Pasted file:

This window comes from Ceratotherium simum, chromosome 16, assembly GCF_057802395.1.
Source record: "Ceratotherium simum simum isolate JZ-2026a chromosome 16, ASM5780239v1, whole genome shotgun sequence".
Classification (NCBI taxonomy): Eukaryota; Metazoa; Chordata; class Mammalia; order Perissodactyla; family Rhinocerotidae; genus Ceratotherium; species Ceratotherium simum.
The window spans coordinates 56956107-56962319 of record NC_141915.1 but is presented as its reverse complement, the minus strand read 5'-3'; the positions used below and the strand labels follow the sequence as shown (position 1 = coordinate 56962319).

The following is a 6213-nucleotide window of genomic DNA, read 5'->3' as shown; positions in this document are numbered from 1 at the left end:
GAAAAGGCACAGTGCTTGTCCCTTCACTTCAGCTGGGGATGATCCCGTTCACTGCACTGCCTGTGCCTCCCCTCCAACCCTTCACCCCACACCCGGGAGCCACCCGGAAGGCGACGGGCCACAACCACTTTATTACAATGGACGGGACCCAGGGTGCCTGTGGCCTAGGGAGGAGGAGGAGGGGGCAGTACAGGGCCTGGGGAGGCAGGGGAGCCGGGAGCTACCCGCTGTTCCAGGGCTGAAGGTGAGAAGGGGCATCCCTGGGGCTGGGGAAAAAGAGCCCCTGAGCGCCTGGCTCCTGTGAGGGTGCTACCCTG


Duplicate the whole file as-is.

This window comes from Ceratotherium simum, chromosome 16, assembly GCF_057802395.1.
Source record: "Ceratotherium simum simum isolate JZ-2026a chromosome 16, ASM5780239v1, whole genome shotgun sequence".
Classification (NCBI taxonomy): Eukaryota; Metazoa; Chordata; class Mammalia; order Perissodactyla; family Rhinocerotidae; genus Ceratotherium; species Ceratotherium simum.
The window spans coordinates 56956107-56962319 of record NC_141915.1 but is presented as its reverse complement, the minus strand read 5'-3'; the positions used below and the strand labels follow the sequence as shown (position 1 = coordinate 56962319).

The following is a 6213-nucleotide window of genomic DNA, read 5'->3' as shown; positions in this document are numbered from 1 at the left end:
GAAAAGGCACAGTGCTTGTCCCTTCACTTCAGCTGGGGATGATCCCGTTCACTGCACTGCCTGTGCCTCCCCTCCAACCCTTCACCCCACACCCGGGAGCCACCCGGAAGGCGACGGGCCACAACCACTTTATTACAATGGACGGGACCCAGGGTGCCTGTGGCCTAGGGAGGAGGAGGAGGGGGCAGTACAGGGCCTGGGGAGGCAGGGGAGCCGGGAGCTACCCGCTGTTCCAGGGCTGAAGGTGAGAAGGGGCATCCCTGGGGCTGGGGAAAAAGAGCCCCTGAGCGCCTGGCTCCTGTGAGGGTGCTACCCTG